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This is no ordinary or passing feeling. It is quite different from the sudden fear or momentary alarms which sometimes drive men to their knees to repeat prayers, or to the Bible to read a chapter of the Word, as a charm for quieting the conscience. It is an abiding frame of spirit. It may be described as being,
1. A spirit so impressed with eternal realities as to be solemn in dealing with them.
On account of the manifold temptations to judge and to act according to sight and not according to faith, carelessly to trifle with texts of Scripture, and coolly to explain away the word of God, unless a man's spirit is solemn he cannot have, an unclouded and steady view of the salvation of Jehovah. Until the being and presence and judgments of God so impress the soul, that all delay and all trifling with the offer of salvation are shaken off as mad and impious, the Gospel will not be seen as real and precious, or sought for with heartfelt and earnest importunity.
You will find this illustrated in Psalm iv. 4,5. Here the Psalmist desires, in order that the wicked might be taught to serve and trust in God, that they should be awed by a sense of God's presence and majesty ("stand in awe”)—an awe which should suddenly arrest them in their sinful course (" stand in awe, and sin not”) an awe which should make them feel themselves alone with God, having to deal with Him as solitary and independent beingsan awe which should drive them to interested and thoughtful reflection as to the way of escape from the wrath of the Holy One (“commune with your own heart on your bed, and be still ”). Thus looking upon God's word as true, and His salvation real, they would see the way of escape opening up before them—viz. “offer the sacrifices of righteousness"--penitent, believing, and obedient hearts—"and put your trust in the Lord,” in the Saviour, Jehovah our Righteousness.
In the case of those who believe in Jesus, although the alarms of the time when God's neglected truth burst in upon the souls of each of them, have been removed by Christ's peacespeaking blood, yet a vivid impression of its overwhelming and thrilling discoveries ought to and will remain. How solemn the thought that the only alternative is, either a hearty and complete welcome of the Gospel, or the blackness of darkness and the horrors of despair ! A heart, once scared and distracted by such terrors, when comfort from God enters, should thereupon and thereafter be solemn. And so the call in my text for “fear and trembling" seems to contain the doctrine, that a settled solemnity ought to accompany the joy and peace of believing in Jesus.
This frame of spirit may be said to be,
It is a command which every soul should take home. “ Serve the Lord with fear, and rejoice with trembling."* To his dear children, as well as to others, it is said respecting God, “Let Him be your fear, and let Him be your dread.”+ “ To this man,” saith Jehovah, I will look, even to him that is poor and of a contrite spirit, and trembleth at My word." I
This frame of spirit does not interfere with freedom in God's service and complete rejoicing in Christ Jesus. Full assurance of faith and hope is not only consistent with it, but is a direct argument for it. “ Wherefore we receiving a kingdom which cannot be moved, let us have grace whereby we may serve God acceptably with reverence and godly fear, for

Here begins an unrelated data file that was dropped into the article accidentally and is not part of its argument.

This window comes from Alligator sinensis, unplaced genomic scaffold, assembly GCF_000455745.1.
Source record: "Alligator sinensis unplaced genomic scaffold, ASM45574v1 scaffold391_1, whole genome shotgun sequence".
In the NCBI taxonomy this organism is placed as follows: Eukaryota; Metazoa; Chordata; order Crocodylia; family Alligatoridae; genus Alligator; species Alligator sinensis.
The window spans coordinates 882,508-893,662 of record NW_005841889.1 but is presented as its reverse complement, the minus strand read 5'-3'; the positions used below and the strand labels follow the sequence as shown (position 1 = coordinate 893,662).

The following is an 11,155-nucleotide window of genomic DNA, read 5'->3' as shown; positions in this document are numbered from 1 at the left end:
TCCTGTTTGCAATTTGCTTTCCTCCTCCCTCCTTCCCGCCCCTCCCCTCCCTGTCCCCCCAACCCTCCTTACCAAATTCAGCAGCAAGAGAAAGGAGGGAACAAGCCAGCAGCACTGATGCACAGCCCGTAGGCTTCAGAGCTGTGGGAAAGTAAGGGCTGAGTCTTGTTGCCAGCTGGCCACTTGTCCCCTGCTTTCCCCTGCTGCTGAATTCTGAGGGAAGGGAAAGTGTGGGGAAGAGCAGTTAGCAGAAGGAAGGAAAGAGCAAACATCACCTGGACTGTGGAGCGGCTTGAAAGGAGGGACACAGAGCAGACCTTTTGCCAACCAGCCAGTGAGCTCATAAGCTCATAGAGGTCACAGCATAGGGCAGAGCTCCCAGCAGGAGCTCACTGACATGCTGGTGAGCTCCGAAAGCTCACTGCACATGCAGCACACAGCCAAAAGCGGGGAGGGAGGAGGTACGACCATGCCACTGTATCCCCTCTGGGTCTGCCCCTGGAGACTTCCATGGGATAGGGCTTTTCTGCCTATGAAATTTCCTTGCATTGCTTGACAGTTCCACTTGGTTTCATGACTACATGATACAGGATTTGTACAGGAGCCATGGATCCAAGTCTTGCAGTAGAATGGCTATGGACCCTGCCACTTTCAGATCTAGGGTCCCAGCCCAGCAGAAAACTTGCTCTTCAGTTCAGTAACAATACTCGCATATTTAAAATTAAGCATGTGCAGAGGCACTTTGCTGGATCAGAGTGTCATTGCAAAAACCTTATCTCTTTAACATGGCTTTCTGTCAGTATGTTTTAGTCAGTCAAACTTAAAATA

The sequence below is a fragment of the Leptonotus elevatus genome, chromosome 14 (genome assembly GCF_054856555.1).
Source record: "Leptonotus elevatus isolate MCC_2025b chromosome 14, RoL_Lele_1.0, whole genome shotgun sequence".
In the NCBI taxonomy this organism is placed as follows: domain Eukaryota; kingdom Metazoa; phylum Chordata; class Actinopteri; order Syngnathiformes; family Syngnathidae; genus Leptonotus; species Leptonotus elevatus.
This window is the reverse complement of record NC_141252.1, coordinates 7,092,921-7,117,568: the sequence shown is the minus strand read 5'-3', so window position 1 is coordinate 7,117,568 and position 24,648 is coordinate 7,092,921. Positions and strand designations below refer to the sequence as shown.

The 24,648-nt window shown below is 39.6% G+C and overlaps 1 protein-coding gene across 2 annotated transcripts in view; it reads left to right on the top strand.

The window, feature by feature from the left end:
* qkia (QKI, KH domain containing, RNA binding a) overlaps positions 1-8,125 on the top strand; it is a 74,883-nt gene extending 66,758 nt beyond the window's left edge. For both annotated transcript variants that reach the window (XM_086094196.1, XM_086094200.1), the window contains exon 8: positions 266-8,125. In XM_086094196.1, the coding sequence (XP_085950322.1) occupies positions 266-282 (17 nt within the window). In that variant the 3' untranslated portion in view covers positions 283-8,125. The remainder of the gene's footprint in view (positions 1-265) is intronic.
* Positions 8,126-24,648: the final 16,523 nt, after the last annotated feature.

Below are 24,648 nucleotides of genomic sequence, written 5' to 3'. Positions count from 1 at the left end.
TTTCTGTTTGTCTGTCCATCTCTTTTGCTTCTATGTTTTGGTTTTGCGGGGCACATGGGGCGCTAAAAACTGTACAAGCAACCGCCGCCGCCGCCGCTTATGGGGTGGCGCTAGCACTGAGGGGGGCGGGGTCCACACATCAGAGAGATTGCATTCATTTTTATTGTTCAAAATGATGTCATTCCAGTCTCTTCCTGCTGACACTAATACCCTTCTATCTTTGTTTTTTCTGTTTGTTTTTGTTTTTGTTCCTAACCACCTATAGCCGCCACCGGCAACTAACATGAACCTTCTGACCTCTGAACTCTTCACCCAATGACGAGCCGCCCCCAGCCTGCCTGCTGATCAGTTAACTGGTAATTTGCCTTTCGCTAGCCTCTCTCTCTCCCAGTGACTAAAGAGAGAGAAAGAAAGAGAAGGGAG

* Ps. ii, ll,
+ Isa. viii. 13.
Isa. Ixvi. 2.
our God is a consuming fire."* God has said to the believer, “Be of good cheer, thy sins are forgiven thee;" and he is of good cheer, while he replies, “There is forgiveness with Thee, that Thou mayest be feared." It is a false peace, which has the hardihood to keep God's good pleasure out of sight. It is a carnal and unconverted joy, which does not tremble at God's word. Yet this "fear and trembling" is the fear of reverence, not the fear of dismay or despair.
The peace of the heart stayed upon the Saviour is perfect, just because it takes into view and into account, “ the last enemy, death,” the expanse of eternity and the terrors of God's judgment-seat. Joy in God the Saviour thus manifests its substantial and solemn reality. “Fear and trembling," grasping the hand of the Almighty Promiser, fears no evil. Leading Christ's servants in the path of righteousness for His name's sake, it should go in company with Scriptural assurance, not muttering suspicions of the approach of some unexpected terror, but pointing to every possible terror as for ever escaped from, and inspiring reverence and godly fear towards Him, who has such power to smite and such power to save.
* Heb. xii. 28, 29.
+ Ps. cxxx. 4.
This frame of spirit is,
3. Dread and abhorrence of temptation to sin. Sin ought to be, and is, abhorred by true believers. He who believes God's sayings, and studies man's spirit in the light of Scripture, looks upon sin of thought, word, and deed, as fallen man's fondled but treacherous favourite, which at last bites like a serpent and stings like an adder. It is that miserable and vil. lanous principle which thwarts every department of God's government; it professes to befriend the soul at the very time when engaged in deadly warfare against it; it blinds the
eye, and stops the ear, and steels the heart against God's salvation, and even in God's accepted servants there lurks indwelling sin, continually dragging them into captivity. Temptation has still some ground in common, upon which to found some deceitful and persuasive argument in recommendation of sin. And though the believer does not wilfully or deliberately disobey God, and generally resists and repulses the tempter, he is nevertheless sometimes beguiled, and often in danger, from which he does not escape altogether unharmed.